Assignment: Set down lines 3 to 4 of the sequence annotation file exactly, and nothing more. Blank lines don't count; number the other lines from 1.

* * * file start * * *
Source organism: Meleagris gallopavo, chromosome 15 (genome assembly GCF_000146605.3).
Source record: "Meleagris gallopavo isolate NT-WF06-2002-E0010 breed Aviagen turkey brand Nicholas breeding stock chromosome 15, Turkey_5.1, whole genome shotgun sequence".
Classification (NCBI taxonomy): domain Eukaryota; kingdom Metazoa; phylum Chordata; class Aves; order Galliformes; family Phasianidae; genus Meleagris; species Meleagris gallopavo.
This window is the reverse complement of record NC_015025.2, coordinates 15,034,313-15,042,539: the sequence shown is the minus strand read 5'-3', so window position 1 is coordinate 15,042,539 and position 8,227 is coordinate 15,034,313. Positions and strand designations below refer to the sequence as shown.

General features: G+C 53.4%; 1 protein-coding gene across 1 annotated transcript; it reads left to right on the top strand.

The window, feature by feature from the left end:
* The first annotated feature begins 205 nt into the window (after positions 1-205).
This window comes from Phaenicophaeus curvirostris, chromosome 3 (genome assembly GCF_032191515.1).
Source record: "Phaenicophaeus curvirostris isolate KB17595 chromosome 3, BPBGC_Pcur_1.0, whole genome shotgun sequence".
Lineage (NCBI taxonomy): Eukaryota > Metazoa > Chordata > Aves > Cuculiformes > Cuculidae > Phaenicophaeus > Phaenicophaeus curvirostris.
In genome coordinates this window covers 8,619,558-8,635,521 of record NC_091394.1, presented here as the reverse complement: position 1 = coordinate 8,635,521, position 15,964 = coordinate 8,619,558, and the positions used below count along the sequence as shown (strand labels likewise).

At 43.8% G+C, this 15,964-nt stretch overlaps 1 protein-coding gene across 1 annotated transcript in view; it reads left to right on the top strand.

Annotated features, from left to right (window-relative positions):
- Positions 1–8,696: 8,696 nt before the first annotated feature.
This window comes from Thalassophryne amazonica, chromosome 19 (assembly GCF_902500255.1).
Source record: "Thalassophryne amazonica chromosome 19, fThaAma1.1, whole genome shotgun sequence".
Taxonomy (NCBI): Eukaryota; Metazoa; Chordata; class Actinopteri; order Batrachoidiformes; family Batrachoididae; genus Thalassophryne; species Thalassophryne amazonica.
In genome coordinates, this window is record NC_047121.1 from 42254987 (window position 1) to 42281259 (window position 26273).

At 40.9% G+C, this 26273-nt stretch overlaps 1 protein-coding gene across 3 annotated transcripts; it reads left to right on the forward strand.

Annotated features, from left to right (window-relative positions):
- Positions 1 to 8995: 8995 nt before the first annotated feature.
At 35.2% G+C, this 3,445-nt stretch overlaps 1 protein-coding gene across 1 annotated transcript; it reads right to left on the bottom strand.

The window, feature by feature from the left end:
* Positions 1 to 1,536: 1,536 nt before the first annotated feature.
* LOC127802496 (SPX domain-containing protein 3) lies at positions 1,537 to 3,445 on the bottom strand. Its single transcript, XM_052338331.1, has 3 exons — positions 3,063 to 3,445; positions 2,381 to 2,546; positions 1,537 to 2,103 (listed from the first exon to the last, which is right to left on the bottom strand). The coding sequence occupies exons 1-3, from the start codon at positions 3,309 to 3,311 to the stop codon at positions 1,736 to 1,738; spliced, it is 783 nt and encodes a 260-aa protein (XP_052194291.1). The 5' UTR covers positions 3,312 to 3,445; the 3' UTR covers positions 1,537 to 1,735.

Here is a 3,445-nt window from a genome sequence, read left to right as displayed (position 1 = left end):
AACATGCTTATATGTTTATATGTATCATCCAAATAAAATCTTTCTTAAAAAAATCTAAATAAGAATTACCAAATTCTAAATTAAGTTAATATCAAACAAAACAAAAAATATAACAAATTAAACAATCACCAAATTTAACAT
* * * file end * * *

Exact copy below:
Classification (NCBI taxonomy): domain Eukaryota; kingdom Metazoa; phylum Chordata; class Aves; order Galliformes; family Phasianidae; genus Meleagris; species Meleagris gallopavo.
This window is the reverse complement of record NC_015025.2, coordinates 15,034,313-15,042,539: the sequence shown is the minus strand read 5'-3', so window position 1 is coordinate 15,042,539 and position 8,227 is coordinate 15,034,313. Positions and strand designations below refer to the sequence as shown.